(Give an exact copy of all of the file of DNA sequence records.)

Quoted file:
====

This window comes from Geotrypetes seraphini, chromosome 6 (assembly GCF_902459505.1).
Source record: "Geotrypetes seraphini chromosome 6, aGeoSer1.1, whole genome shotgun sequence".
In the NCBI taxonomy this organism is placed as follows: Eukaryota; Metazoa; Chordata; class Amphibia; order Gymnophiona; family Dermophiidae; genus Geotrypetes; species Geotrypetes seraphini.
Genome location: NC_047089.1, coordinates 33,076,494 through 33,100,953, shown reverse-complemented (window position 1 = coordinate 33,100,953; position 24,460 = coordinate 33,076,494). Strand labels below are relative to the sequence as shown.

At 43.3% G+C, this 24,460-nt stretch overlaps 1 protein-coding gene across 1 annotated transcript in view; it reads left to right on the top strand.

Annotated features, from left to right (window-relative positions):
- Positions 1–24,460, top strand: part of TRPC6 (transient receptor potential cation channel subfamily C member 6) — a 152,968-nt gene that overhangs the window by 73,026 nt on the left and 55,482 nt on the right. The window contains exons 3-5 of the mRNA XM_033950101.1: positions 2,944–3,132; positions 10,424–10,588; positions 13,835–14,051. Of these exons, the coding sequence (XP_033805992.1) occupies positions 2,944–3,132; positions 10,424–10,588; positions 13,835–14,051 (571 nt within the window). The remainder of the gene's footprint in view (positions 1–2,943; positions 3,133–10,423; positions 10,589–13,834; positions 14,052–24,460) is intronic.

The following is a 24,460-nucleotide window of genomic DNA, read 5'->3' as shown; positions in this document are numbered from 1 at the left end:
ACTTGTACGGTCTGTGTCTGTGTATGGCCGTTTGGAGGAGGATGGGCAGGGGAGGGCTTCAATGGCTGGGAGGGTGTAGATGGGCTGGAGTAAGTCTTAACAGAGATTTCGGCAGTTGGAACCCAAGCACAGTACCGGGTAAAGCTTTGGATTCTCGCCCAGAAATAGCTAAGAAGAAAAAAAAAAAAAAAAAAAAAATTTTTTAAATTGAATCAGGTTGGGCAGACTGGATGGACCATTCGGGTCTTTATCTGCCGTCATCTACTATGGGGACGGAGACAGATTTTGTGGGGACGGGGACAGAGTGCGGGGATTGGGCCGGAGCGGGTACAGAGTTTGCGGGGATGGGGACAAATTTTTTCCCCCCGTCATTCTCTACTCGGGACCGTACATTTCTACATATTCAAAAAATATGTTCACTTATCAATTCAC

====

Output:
This window comes from Geotrypetes seraphini, chromosome 6 (assembly GCF_902459505.1).
Source record: "Geotrypetes seraphini chromosome 6, aGeoSer1.1, whole genome shotgun sequence".
In the NCBI taxonomy this organism is placed as follows: Eukaryota; Metazoa; Chordata; class Amphibia; order Gymnophiona; family Dermophiidae; genus Geotrypetes; species Geotrypetes seraphini.
Genome location: NC_047089.1, coordinates 33,076,494 through 33,100,953, shown reverse-complemented (window position 1 = coordinate 33,100,953; position 24,460 = coordinate 33,076,494). Strand labels below are relative to the sequence as shown.

At 43.3% G+C, this 24,460-nt stretch overlaps 1 protein-coding gene across 1 annotated transcript in view; it reads left to right on the top strand.

Annotated features, from left to right (window-relative positions):
- Positions 1–24,460, top strand: part of TRPC6 (transient receptor potential cation channel subfamily C member 6) — a 152,968-nt gene that overhangs the window by 73,026 nt on the left and 55,482 nt on the right. The window contains exons 3-5 of the mRNA XM_033950101.1: positions 2,944–3,132; positions 10,424–10,588; positions 13,835–14,051. Of these exons, the coding sequence (XP_033805992.1) occupies positions 2,944–3,132; positions 10,424–10,588; positions 13,835–14,051 (571 nt within the window). The remainder of the gene's footprint in view (positions 1–2,943; positions 3,133–10,423; positions 10,589–13,834; positions 14,052–24,460) is intronic.

The following is a 24,460-nucleotide window of genomic DNA, read 5'->3' as shown; positions in this document are numbered from 1 at the left end:
ACTTGTACGGTCTGTGTCTGTGTATGGCCGTTTGGAGGAGGATGGGCAGGGGAGGGCTTCAATGGCTGGGAGGGTGTAGATGGGCTGGAGTAAGTCTTAACAGAGATTTCGGCAGTTGGAACCCAAGCACAGTACCGGGTAAAGCTTTGGATTCTCGCCCAGAAATAGCTAAGAAGAAAAAAAAAAAAAAAAAAAAAATTTTTTAAATTGAATCAGGTTGGGCAGACTGGATGGACCATTCGGGTCTTTATCTGCCGTCATCTACTATGGGGACGGAGACAGATTTTGTGGGGACGGGGACAGAGTGCGGGGATTGGGCCGGAGCGGGTACAGAGTTTGCGGGGATGGGGACAAATTTTTTCCCCCCGTCATTCTCTACTCGGGACCGTACATTTCTACATATTCAAAAAATATGTTCACTTATCAATTCAC